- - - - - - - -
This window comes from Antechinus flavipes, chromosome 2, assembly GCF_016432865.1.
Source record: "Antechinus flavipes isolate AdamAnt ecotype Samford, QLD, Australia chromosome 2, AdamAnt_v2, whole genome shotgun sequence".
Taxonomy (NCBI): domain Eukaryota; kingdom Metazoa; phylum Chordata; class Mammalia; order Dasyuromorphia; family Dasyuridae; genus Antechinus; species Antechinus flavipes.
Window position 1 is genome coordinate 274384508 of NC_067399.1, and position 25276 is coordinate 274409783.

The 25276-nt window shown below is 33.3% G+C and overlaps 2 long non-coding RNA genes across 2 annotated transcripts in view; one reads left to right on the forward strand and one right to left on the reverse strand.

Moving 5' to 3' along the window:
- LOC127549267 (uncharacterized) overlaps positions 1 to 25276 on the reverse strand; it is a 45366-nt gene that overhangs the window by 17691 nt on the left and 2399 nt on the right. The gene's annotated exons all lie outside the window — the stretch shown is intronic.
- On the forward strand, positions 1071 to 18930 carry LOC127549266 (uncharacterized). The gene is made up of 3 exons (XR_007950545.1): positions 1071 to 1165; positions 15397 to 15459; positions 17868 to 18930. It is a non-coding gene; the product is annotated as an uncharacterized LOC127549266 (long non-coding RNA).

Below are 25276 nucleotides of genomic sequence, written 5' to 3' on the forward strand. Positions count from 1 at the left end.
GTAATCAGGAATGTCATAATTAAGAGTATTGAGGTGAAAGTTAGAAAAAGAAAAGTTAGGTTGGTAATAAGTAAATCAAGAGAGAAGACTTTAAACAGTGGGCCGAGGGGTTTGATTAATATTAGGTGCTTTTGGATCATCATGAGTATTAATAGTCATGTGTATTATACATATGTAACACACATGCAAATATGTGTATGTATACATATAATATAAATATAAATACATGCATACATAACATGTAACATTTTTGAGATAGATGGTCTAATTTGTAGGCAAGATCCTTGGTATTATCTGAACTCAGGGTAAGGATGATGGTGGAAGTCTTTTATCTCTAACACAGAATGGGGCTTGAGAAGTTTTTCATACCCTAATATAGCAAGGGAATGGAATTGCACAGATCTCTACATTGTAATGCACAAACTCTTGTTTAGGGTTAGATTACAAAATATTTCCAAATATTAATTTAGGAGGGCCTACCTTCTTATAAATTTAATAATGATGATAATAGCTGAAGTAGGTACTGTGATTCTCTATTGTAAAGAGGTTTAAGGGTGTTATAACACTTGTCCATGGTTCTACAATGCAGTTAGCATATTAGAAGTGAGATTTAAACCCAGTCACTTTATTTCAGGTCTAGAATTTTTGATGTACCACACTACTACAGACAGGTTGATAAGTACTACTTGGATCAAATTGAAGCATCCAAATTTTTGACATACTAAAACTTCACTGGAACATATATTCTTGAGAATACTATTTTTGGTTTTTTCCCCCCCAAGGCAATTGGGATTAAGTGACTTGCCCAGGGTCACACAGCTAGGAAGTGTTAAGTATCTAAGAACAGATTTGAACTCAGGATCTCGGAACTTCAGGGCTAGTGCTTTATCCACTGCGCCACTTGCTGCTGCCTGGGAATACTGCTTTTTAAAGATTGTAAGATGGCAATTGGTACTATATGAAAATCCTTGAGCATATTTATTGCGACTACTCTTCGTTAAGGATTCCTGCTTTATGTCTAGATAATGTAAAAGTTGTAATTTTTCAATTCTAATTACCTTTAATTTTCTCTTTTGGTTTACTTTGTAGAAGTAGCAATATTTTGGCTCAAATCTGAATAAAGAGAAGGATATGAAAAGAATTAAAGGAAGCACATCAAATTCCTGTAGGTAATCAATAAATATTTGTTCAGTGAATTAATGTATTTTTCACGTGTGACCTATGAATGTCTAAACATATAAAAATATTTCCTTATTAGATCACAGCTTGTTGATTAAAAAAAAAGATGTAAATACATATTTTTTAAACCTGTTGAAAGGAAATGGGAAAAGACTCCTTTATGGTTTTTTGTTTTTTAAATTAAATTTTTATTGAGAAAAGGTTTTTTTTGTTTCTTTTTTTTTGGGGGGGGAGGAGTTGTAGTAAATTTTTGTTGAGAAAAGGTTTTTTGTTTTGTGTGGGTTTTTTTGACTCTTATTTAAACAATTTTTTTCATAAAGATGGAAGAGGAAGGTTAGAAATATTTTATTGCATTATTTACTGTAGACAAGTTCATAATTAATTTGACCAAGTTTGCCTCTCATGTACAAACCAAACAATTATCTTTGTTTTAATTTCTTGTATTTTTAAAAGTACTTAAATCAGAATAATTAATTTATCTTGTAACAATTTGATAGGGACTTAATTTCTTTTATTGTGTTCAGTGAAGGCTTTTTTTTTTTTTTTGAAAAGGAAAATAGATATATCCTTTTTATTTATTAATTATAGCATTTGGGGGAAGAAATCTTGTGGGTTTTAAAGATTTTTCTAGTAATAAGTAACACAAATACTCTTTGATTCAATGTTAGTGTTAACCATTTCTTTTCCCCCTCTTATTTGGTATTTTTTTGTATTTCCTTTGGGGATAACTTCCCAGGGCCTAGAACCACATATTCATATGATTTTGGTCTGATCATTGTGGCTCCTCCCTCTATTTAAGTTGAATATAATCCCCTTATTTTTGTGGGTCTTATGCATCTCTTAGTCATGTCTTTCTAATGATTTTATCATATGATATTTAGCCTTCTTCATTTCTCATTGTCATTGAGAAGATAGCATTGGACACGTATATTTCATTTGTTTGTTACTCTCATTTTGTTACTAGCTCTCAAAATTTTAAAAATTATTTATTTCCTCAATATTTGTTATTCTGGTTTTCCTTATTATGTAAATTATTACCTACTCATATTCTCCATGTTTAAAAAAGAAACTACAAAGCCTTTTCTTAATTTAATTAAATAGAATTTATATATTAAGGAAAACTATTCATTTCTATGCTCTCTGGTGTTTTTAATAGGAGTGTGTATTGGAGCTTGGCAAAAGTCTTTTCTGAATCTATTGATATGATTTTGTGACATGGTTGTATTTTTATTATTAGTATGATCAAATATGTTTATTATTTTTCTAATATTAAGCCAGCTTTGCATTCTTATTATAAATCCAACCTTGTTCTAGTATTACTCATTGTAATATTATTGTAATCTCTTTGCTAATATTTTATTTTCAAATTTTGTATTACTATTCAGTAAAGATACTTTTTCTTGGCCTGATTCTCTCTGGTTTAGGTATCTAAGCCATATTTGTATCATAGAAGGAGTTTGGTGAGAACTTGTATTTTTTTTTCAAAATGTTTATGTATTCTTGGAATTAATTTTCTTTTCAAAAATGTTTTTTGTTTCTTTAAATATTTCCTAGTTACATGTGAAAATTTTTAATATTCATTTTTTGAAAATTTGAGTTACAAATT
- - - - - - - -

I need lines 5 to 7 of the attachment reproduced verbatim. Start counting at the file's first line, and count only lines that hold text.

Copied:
The 25276-nt window shown below is 33.3% G+C and overlaps 2 long non-coding RNA genes across 2 annotated transcripts in view; one reads left to right on the forward strand and one right to left on the reverse strand.

Moving 5' to 3' along the window:
- LOC127549267 (uncharacterized) overlaps positions 1 to 25276 on the reverse strand; it is a 45366-nt gene that overhangs the window by 17691 nt on the left and 2399 nt on the right. The gene's annotated exons all lie outside the window — the stretch shown is intronic.